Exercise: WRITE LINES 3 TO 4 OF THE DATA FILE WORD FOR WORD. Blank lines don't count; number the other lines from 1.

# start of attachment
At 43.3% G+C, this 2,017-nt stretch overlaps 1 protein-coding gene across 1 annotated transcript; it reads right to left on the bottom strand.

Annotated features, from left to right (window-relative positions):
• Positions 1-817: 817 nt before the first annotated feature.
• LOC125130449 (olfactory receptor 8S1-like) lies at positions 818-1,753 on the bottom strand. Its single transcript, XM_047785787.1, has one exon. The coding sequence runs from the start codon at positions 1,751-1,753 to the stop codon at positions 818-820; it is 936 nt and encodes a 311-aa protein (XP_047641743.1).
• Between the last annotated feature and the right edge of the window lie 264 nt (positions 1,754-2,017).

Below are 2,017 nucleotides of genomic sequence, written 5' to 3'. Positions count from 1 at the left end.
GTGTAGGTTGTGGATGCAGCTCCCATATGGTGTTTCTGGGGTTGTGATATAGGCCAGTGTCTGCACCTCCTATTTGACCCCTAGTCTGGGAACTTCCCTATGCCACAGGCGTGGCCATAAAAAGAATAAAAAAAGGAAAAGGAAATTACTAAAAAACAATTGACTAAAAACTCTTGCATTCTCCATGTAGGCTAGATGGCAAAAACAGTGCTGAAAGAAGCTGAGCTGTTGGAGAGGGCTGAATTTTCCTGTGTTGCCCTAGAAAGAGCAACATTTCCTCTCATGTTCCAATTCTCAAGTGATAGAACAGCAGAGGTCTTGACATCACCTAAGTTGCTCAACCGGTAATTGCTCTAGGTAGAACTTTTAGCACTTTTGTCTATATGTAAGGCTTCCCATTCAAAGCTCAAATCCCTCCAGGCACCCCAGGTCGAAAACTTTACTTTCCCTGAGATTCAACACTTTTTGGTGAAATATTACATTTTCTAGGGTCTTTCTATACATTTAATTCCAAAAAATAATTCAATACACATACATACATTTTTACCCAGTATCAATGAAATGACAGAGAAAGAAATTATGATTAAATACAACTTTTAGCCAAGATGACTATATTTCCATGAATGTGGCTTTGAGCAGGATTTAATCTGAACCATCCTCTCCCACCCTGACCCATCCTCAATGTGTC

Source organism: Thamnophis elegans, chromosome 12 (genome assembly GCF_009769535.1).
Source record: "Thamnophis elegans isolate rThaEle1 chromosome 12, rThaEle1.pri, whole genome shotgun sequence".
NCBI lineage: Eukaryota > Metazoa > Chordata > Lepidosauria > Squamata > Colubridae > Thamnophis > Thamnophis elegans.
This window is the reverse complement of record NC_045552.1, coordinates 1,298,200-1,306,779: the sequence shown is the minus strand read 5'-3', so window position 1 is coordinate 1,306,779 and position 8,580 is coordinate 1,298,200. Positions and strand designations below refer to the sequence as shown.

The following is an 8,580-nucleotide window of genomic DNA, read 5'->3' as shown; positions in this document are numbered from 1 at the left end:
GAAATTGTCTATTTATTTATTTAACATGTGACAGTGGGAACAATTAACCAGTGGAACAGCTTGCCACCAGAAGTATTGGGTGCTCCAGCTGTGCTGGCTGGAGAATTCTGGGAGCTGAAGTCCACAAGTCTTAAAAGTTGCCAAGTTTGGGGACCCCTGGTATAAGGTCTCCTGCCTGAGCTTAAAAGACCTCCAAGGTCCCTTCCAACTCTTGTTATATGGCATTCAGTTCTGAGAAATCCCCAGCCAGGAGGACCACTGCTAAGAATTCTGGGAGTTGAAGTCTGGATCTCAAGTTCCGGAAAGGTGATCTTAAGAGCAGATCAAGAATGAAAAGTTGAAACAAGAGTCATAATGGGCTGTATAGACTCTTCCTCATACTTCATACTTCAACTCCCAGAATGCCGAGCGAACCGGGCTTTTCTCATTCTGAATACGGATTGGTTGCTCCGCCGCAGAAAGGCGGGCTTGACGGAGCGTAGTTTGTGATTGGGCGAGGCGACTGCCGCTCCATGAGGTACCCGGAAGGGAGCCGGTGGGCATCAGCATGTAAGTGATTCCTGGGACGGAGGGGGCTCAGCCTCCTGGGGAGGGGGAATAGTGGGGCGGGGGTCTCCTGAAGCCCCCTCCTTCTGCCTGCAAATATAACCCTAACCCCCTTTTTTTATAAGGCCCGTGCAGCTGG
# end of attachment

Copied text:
• Positions 1-817: 817 nt before the first annotated feature.
• LOC125130449 (olfactory receptor 8S1-like) lies at positions 818-1,753 on the bottom strand. Its single transcript, XM_047785787.1, has one exon. The coding sequence runs from the start codon at positions 1,751-1,753 to the stop codon at positions 818-820; it is 936 nt and encodes a 311-aa protein (XP_047641743.1).